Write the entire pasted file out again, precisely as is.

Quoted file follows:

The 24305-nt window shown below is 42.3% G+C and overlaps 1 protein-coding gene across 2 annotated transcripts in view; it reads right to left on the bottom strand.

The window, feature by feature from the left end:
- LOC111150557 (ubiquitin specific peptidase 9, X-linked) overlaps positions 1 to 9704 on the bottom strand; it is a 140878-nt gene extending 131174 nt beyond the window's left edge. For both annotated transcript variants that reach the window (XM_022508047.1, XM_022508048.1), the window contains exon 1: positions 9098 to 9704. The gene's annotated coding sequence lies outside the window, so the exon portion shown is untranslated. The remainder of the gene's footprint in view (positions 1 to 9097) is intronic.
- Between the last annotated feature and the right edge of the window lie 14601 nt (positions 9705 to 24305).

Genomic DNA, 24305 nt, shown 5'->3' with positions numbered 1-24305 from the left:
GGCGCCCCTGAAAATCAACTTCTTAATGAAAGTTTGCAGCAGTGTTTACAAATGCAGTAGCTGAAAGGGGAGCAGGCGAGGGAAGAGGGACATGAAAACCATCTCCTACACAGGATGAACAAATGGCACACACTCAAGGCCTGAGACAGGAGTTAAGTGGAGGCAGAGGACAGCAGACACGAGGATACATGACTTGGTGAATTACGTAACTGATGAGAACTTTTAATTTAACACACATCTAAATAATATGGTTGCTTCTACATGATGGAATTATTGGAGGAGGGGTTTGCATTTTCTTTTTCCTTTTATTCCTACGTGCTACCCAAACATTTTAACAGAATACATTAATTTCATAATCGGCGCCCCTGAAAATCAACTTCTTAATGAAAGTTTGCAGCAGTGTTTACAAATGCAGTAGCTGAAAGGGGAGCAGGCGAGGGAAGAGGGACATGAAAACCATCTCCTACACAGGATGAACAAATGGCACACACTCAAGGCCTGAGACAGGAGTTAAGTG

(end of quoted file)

The 24305-nt window shown below is 42.3% G+C and overlaps 1 protein-coding gene across 2 annotated transcripts in view; it reads right to left on the bottom strand.

The window, feature by feature from the left end:
- LOC111150557 (ubiquitin specific peptidase 9, X-linked) overlaps positions 1 to 9704 on the bottom strand; it is a 140878-nt gene extending 131174 nt beyond the window's left edge. For both annotated transcript variants that reach the window (XM_022508047.1, XM_022508048.1), the window contains exon 1: positions 9098 to 9704. The gene's annotated coding sequence lies outside the window, so the exon portion shown is untranslated. The remainder of the gene's footprint in view (positions 1 to 9097) is intronic.
- Between the last annotated feature and the right edge of the window lie 14601 nt (positions 9705 to 24305).

Genomic DNA, 24305 nt, shown 5'->3' with positions numbered 1-24305 from the left:
GGCGCCCCTGAAAATCAACTTCTTAATGAAAGTTTGCAGCAGTGTTTACAAATGCAGTAGCTGAAAGGGGAGCAGGCGAGGGAAGAGGGACATGAAAACCATCTCCTACACAGGATGAACAAATGGCACACACTCAAGGCCTGAGACAGGAGTTAAGTGGAGGCAGAGGACAGCAGACACGAGGATACATGACTTGGTGAATTACGTAACTGATGAGAACTTTTAATTTAACACACATCTAAATAATATGGTTGCTTCTACATGATGGAATTATTGGAGGAGGGGTTTGCATTTTCTTTTTCCTTTTATTCCTACGTGCTACCCAAACATTTTAACAGAATACATTAATTTCATAATCGGCGCCCCTGAAAATCAACTTCTTAATGAAAGTTTGCAGCAGTGTTTACAAATGCAGTAGCTGAAAGGGGAGCAGGCGAGGGAAGAGGGACATGAAAACCATCTCCTACACAGGATGAACAAATGGCACACACTCAAGGCCTGAGACAGGAGTTAAGTG